The Indian Constitution of 1950 declared that: “The State shall endeavour to provide, within a period of ten years from the commencement of this Constitution, for free and compulsory education for all children until they complete the age, of 14 years.” What are called compulsory Primary Education Acts were passed by most of the state governments, while the number of primary schools leapt from 210,000 in 1950 to 529,000 by 1986.

 Legislation restricting the employment of children in mines and factories was introduced by the British early in the century. In the 1950s Parliament passed several acts prohibiting the employment of children in plantations, mines, merchant shipping, and in the bidi (indigenous cigarettes) and cigar industries. The use of apprentices below the age of 14 was prohibited. As with so-called compulsory education legislation, these measures had widespread support.

Both goals were confirmed in 1979, the International Year of the Child when the Indian government appointed a commission to inquire into the state of India’s children and to make recommendations for their improved well-being.

Though 56 years have passed since the Indian Constitution went into effect, most of the servers would agree with the late J P Naik, India’s foremost scholar of education, that “the goal of universal primary education remains as elusive as ever before”. According to the Government of India, in 1979 there were 42 million children between the ages of six and 14—or 32 per cent of the age group, who were not in school, but according to an Indian census data and academic studies of dropouts, non-attendance is near twice as large. In 1981 the Indian census asked for the first time whether a person was attending school or college. The result gives us a measure of school attendance that is independent of the enrollment figures provided by India’s educational system. The 1981 census reported that 82.2 million of India’s 158.8 million children aged six to 14 did not attend school. Only 52.2 million of India’s 123.7 million rural children ages six to 14 were in school (34.4 million boys, 17.8 million girls). In urban India, 24.4 million of 35.1 million attended school (13.5 million boys, 10.9 million girls). The highest attendance is among urban males in the ten to 14 age group (77 per cent) and the lowest is among rural females in the six-to-nine age group (31.3 per cent). (These figures, it should be noted, are substantially at variance with official ministry figures on school enrollments).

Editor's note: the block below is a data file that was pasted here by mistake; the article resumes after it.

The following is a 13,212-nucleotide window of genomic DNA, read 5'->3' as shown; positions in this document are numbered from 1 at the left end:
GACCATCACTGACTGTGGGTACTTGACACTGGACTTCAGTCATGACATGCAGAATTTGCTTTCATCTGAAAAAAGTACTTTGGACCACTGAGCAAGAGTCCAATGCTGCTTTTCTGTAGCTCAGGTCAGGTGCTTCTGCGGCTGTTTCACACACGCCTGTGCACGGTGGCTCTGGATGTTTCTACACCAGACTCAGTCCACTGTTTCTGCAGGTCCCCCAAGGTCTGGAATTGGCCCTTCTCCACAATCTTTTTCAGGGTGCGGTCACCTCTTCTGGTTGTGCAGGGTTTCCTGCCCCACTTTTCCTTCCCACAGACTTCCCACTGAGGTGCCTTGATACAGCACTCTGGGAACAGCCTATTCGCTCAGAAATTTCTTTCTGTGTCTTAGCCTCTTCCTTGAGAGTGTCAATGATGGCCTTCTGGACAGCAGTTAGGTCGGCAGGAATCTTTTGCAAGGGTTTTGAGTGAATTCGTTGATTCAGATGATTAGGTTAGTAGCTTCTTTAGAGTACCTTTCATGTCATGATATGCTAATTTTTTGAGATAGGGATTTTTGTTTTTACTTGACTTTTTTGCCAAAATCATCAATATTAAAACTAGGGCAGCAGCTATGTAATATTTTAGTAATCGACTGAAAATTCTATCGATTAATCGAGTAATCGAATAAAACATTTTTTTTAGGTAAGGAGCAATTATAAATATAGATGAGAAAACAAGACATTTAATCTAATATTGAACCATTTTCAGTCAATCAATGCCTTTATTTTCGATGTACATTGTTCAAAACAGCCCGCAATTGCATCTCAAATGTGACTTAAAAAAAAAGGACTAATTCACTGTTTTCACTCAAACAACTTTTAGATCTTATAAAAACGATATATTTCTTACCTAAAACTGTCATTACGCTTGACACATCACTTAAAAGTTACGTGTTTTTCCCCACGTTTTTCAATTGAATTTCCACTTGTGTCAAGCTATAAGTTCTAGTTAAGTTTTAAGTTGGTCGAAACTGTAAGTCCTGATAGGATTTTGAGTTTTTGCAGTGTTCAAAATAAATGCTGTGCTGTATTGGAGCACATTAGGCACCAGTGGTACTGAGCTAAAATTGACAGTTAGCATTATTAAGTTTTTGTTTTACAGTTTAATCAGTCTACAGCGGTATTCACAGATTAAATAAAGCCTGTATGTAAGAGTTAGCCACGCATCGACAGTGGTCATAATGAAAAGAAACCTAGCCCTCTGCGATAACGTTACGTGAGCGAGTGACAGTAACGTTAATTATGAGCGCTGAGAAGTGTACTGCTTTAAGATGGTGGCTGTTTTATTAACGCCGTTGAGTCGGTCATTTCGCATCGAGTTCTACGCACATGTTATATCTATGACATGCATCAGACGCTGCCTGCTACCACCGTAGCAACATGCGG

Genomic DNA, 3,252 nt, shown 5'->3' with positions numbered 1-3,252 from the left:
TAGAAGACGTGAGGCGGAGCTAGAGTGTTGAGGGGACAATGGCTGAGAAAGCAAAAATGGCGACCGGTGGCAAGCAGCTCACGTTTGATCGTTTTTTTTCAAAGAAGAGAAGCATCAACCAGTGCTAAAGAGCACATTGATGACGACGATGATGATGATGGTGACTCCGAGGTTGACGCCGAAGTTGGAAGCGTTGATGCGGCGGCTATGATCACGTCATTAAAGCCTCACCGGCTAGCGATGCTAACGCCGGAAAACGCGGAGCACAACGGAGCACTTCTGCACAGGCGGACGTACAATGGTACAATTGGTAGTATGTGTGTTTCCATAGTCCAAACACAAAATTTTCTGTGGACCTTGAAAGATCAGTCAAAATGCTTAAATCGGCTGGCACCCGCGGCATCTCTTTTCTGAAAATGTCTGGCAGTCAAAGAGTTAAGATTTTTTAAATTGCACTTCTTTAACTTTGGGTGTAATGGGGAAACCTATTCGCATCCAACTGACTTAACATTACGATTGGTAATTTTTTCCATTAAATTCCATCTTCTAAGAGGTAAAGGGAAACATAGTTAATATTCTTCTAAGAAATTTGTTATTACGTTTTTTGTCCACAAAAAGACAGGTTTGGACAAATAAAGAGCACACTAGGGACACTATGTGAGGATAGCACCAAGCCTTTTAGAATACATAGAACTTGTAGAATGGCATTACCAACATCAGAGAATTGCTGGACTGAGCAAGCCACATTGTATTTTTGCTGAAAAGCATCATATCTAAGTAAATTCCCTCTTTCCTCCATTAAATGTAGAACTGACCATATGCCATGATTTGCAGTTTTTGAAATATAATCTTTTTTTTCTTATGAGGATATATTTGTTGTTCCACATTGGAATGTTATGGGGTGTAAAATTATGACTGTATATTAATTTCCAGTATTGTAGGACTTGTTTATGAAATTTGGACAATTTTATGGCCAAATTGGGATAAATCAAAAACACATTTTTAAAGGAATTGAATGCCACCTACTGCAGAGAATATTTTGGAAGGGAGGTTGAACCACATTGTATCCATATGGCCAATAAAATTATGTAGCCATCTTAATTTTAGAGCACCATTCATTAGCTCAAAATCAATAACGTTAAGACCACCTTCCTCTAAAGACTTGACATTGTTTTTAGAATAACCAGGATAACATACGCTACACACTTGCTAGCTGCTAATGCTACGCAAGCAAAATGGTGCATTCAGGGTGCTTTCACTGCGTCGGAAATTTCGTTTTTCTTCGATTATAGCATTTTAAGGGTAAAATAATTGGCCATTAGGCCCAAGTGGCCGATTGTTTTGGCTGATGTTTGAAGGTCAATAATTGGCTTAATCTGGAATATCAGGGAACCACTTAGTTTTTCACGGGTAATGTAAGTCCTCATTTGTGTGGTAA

The school attendance figures account for India’s low literacy rate. In 1981 only 41.4 per cent of India’s population above the age of five was literate (53.5 per cent male. 28.5 per cent female) with the highest literacy rates among urban males (74 per cent) and the lowest among rural females (20.7 per cent). In 1981, 56.6 per cent of the 15 to 19 age group, 52 per cent of the 20 to 24 age group and 45.1 per cent of the 25 to 35 age group were literate.

One measure of the limited effectiveness of India’s primary school education system and its inability to expand enrollments fast enough to keep pace with population growth is the increase in the number of illiterates: 333 million in 1961, 386 million in 1971 to 36.2 per cent in 1981. The low school attendance figures are reflected in the high literacy rate among young people.

Official figures on child labour are also indicative of the government’s failure to deal with the problem. The government reports that in 1983, 17.4 million Indian children below the age of 15 were in the labour force, constituting 6.8 per cent of the rural labour force and 2.4 per cent of the urban labour force. While the vast proportion of India’s working children are employed in agriculture, many are engaged in industrial employment – in carpet-making 9 per cent of the labour force is children; in brassware, 25 per cent, in bidi, glass, and bangles, 33 per cent; and in matches, 42 per cent. Of those employed on the plantation, 8 per cent are children. Other studies put the number of child workers higher by including children who do not receive wages but work hill-time, the Operations Research Group, a respected research organisation in Baroda, estimates that 44 million children in the five to 15 age group are in the labour force.